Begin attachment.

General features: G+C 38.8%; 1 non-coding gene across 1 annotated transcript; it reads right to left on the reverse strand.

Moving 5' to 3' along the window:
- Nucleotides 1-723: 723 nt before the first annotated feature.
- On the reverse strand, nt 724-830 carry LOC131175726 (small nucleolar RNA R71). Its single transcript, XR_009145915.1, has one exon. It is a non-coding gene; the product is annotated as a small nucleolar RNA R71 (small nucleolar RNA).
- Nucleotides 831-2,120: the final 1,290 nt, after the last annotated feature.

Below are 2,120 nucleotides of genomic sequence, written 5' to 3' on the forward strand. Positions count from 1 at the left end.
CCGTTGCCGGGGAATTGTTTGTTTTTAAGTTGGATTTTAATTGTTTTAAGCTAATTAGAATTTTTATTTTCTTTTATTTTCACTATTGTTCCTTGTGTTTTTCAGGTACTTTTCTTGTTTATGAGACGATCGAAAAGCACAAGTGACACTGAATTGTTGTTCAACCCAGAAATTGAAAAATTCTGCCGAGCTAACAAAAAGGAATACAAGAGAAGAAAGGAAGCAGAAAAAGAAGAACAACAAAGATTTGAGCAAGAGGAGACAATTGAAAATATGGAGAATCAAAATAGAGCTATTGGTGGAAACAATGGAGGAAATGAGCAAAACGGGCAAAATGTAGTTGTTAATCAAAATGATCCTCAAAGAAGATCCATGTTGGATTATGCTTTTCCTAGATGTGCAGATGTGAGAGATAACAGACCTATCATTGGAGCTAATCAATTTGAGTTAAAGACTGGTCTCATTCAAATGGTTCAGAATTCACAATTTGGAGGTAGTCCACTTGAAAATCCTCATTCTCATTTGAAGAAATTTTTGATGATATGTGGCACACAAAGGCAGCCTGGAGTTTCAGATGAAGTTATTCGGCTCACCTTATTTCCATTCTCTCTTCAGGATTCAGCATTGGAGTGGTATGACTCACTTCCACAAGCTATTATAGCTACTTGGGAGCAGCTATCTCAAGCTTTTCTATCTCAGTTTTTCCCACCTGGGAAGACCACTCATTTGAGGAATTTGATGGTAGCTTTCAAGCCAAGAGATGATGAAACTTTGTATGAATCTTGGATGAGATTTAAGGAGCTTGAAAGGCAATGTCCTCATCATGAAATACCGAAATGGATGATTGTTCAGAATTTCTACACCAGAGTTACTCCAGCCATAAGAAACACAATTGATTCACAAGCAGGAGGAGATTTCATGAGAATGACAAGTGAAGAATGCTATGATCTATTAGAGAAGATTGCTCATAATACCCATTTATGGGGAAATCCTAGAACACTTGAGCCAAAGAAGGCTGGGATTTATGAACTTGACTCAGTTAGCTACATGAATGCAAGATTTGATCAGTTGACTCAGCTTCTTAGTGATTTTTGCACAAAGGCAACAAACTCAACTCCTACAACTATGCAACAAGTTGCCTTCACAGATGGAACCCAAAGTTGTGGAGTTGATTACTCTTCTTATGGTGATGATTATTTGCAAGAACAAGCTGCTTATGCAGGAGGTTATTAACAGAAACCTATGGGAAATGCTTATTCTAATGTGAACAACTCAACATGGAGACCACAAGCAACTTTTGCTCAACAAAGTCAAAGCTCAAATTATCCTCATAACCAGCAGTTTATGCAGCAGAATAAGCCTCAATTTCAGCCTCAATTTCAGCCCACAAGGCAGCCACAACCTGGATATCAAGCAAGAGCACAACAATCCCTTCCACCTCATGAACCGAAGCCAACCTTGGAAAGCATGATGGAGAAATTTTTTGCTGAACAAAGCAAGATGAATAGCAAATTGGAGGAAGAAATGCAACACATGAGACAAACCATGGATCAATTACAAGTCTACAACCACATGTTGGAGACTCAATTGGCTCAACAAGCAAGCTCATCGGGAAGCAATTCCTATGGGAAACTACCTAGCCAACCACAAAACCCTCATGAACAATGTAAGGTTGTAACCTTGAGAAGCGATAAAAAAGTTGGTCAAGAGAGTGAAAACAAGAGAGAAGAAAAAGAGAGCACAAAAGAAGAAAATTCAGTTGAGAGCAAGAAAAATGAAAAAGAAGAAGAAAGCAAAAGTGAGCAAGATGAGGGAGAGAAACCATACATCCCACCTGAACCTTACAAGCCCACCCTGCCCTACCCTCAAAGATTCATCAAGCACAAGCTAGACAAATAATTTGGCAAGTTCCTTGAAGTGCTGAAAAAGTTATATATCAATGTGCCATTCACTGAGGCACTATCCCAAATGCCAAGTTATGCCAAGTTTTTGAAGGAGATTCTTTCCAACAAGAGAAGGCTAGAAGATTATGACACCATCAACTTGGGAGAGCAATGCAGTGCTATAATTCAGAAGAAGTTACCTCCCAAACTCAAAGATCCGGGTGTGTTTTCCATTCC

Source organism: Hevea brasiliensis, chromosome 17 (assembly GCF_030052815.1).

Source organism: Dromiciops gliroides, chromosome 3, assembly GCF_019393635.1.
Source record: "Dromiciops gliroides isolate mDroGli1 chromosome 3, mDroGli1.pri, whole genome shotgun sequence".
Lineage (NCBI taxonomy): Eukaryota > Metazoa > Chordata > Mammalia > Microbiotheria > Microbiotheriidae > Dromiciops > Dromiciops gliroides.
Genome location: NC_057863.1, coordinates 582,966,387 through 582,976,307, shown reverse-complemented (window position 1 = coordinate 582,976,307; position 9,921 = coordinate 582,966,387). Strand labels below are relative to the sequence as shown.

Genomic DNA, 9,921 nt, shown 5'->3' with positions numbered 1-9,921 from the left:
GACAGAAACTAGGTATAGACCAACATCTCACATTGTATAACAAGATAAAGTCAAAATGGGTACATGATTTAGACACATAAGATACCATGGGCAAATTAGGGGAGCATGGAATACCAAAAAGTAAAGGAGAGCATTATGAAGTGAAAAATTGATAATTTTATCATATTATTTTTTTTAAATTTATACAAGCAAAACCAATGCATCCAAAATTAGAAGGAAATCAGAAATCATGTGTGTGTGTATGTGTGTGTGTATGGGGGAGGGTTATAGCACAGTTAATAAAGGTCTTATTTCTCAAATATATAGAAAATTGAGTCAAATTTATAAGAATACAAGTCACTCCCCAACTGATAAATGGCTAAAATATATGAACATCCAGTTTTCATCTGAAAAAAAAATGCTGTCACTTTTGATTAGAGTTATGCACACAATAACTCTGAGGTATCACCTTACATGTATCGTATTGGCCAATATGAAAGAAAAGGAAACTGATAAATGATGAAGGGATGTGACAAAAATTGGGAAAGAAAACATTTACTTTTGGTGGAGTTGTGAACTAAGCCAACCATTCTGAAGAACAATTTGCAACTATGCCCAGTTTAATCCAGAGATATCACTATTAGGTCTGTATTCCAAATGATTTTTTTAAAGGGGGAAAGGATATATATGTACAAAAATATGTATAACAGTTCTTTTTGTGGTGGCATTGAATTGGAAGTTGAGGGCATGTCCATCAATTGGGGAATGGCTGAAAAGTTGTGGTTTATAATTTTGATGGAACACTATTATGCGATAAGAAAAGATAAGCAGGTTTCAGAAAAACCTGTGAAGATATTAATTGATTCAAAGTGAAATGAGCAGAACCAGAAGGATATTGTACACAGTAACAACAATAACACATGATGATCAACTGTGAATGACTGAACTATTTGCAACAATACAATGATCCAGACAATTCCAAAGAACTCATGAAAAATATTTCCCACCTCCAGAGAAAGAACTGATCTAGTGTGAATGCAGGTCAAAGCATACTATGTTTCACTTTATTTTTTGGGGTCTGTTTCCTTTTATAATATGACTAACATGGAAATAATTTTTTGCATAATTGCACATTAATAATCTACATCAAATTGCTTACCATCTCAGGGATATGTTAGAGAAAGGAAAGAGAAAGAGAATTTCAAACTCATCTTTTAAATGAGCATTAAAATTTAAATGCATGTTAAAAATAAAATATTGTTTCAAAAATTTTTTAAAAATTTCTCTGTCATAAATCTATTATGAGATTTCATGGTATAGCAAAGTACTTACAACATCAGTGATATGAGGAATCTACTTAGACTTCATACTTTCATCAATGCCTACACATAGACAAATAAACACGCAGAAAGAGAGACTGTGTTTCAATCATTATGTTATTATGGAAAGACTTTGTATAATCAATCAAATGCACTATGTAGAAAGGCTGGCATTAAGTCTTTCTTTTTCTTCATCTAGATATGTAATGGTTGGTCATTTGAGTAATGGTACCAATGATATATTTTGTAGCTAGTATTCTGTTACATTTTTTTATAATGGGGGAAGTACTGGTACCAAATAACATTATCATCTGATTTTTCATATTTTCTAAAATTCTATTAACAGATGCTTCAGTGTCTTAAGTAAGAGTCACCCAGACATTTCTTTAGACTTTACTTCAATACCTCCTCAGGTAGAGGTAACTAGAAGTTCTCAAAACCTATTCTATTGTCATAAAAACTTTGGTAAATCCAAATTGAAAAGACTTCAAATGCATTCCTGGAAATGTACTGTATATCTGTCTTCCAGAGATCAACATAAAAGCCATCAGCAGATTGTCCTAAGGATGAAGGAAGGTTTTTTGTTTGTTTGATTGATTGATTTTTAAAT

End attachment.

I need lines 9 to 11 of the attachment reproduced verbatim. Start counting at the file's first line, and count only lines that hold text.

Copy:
Source organism: Dromiciops gliroides, chromosome 3, assembly GCF_019393635.1.
Source record: "Dromiciops gliroides isolate mDroGli1 chromosome 3, mDroGli1.pri, whole genome shotgun sequence".
Lineage (NCBI taxonomy): Eukaryota > Metazoa > Chordata > Mammalia > Microbiotheria > Microbiotheriidae > Dromiciops > Dromiciops gliroides.